Charity Role in Canadian Gambling

While few Canadians cite funding charities as their motivation for gambling, Canadians do strongly believe that charities should be the primary beneficiary of gambling’s proceeds.Canadians indicate that 60% of gambling proceeds should be targeted towardcharities–significantly more than current levels. Overall, gambling is seen as an acceptable way to fund the charitable sector.

Charitable involvement in gambling in Canada started with raffles and bingo in the early 1900s. For most of this century, charities and exhibition associations were the sole operators of gambling permitted by CanadaÕs Criminal Code. However, this changed in 1969 when the Federal government modified the Criminal Code to allow governments to conduct lotteries.This decision brought an end to the charitable monopoly over gambling and has subsequently given rise to a gambling system that is primarily operated by provincial governments. Despite this change, charitable gambling revenues have grown dramatically. In 1997, more than $700 million was generated through charitable gaming.

Charities have also been co-contributors to the expansion of gambling. They have successfully lobbied governments to protect their interests when considering new gambling policies. As a consequence, provincial gambling expansion programs are often accompanied by an expansion of gambling opportunities available to the charities. Additionally, when provincial gambling expansion replaced or made redundant one form of gambling for the charities, provinces have set up gambling profit-sharing schemes to offset revenue losses and appease the charitable sectorÕs concerns.

Reliance upon charitable gaming revenues can present challenges for some charities, as some organizations have expressed concerns that they may be contributing to social problems. In addition, because of its reliance upon gambling revenue, the charitable sector risks being used by government to justify the expansion of gambling. Public attitudes related to charitable gaming are explored in the following section.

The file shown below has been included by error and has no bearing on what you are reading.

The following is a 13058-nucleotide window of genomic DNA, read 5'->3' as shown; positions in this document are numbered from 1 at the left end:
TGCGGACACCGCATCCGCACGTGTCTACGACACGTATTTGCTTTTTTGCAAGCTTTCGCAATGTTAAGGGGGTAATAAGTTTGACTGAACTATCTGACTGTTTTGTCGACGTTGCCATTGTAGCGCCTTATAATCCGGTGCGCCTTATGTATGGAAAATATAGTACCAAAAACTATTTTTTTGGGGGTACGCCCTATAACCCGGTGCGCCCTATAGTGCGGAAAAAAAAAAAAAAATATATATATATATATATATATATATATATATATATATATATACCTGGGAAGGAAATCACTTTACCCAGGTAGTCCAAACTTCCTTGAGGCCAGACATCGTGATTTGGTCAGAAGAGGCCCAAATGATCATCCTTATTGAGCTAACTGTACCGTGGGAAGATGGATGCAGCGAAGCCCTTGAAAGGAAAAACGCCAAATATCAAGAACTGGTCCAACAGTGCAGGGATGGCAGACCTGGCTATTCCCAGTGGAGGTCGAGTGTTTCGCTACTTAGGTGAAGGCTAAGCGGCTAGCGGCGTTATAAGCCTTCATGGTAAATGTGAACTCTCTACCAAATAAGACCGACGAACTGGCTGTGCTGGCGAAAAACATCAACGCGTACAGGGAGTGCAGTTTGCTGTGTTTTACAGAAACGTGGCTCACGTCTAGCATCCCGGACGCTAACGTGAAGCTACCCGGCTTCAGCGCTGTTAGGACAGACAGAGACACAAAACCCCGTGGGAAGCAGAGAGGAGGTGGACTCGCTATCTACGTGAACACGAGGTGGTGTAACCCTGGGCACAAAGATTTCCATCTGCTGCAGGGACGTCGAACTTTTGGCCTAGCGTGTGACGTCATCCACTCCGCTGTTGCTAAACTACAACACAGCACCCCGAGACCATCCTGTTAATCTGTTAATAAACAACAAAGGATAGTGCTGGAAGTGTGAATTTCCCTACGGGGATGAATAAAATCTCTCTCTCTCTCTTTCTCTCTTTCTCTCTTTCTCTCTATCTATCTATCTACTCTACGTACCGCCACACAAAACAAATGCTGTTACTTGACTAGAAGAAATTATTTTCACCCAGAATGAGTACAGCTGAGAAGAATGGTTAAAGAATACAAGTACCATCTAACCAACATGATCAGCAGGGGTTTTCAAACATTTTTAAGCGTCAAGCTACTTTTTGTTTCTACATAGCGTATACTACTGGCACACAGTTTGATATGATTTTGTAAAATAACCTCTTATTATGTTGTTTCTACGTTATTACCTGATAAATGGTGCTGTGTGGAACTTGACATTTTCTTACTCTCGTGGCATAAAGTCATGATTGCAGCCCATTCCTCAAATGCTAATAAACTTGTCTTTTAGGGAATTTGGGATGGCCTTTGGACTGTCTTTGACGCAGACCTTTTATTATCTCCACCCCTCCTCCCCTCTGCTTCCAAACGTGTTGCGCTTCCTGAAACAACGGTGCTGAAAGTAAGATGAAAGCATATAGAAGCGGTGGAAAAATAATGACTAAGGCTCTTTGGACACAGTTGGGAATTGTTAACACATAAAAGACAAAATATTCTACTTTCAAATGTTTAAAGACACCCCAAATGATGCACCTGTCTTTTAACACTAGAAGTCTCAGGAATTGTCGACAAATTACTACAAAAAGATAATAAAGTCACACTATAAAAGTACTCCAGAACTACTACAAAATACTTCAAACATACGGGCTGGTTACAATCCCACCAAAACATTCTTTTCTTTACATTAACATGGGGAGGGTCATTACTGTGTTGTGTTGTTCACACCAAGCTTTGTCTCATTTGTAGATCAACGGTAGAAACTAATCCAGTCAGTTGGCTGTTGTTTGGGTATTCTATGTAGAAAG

Of the $5.4 billion in net gambling profit (after expenses) generated each year in Canada, charities will share between15-20% of the revenue. This total includes revenue generated directly from the operation of charitable games and lottery grants available in some provinces. The remaining 80-85% of revenue is retained by the provinces to fund programs and special projects, and to pay off debts. Although exact figures are unknown, charitable gaming revenues as a portion of total revenue derived from gambling have decreased steadily over the last ten years. Across Canada, it is the provinces, rather than the charities, who have been the primary beneficiaries of gambling expansion.

This pattern runs contrary to public opinion. When asked “who should primarily benefit from the proceeds of gambling,”43% of respondents indicate that charities should be the primary benefactor, more than twice the number of individuals who think the provinces should be the big winners from gambling (17%), and well beyond support for all three levels of government combined (28%) (see Figure 18). Other potential beneficiaries receive little public support:

¥ Nine percent feel that the gamblers themselves should benefit from the proceeds of gambling. This result might be interpreted as a call for more favourable payout rates from the games.

Charities – 43%
Provincial Gov’ts – 17%
Combinations – 10%
Gamblers – 9%
Municipal Governments – 8%
No One – 3%
Federal Government – 3%
Private Companies – 2%
First Nations – 2%